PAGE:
The Song from Somewhere Else
A. F. Harrold
Illustrated by Levi Pinfold
Bloomsbury USA Children’s
Published July 4, 2017
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About The Song from Somewhere Else
Frank thought her summer couldn’t get any worse–until big, weird, smelly Nick Underbridge rescues her from a bully, and she winds up at his house.
Frank quickly realizes there’s more to Nick than meets the eye. When she’s at his house, she hears the strangest, most beautiful music, music which leads her to a mysterious, hidden door. Beyond the door are amazing creatures that she never even dreamed could be real. For the first time in forever, Frank feels happy . . . and she and Nick start to become friends.
But Nick’s incredible secrets are also accompanied by great danger. Frank must figure out how to help her new friend, the same way that he has helped her.
The Song From Somewhere Else has this charming, other-worldly feel to it. The story is a little bit dark, which may make it too much for younger, more sensitive readers. It reminded me a little bit of Roald Dahl in the sense that it has a dark edge to it, if that makes sense.
I loved the unlikely friendship between Frank and Nick. Nick was totally my hero from the moment he stepped onto the page. I loved getting to know his family and watching Frank learn how wrong first impressions and rumors can be. Her struggle with the neighborhood bullies also felt really authentic. I loved that she has a moment where she has to decide whether to treat one bully the way he has treated her or to put aside his cruelty and treat him differently. Those are tough choices.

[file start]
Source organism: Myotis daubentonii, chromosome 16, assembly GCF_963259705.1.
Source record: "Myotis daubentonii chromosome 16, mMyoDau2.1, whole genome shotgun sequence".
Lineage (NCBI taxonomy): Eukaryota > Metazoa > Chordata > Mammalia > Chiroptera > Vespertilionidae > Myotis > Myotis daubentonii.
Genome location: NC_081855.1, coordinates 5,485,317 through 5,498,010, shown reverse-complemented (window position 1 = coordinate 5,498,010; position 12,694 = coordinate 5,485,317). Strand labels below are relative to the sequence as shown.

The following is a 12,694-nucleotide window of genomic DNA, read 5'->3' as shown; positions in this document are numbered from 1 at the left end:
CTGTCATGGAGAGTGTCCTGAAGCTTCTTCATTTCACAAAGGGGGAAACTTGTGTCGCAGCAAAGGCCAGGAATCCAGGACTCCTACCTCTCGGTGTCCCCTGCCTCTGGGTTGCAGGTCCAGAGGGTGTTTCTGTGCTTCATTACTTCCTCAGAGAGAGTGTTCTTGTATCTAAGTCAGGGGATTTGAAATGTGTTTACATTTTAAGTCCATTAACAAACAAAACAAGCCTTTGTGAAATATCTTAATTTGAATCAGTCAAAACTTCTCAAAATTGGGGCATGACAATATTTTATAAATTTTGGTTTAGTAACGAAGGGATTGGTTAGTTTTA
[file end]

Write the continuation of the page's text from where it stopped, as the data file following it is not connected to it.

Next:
The pen and ink illustrations in the book are amazing, too. They definitely captured that other-worldly feeling in the story. Also, I have to say I loved the cat and its awesome name—Quintilius Minimus!
Imaginative readers will find the out-of-the-box story appealing. Fans of books about friendship and overcoming the powerless feeling of being bullied will love Frank’s heart and her unexpected journey of friendship.
Takes place in England.
Profanity/Crude Language Content
Nick’s basement contains a door to another world with mythical creatures, good and bad. Frank encounters shadows that have the power to hurt people in her world. Frank’s cat talks to her.
Boys bully Frank on the playground, tossing her bag into a patch of stinging thorns. It’s clear this is a pattern, and Frank feels powerless to stop them. She wrestles with this feeling throughout the story. Frank finds a couple of people who’ve been attacked by shadows. (She doesn’t witness the actual attack.)
Note: I received a free copy of this book in exchange for my honest review.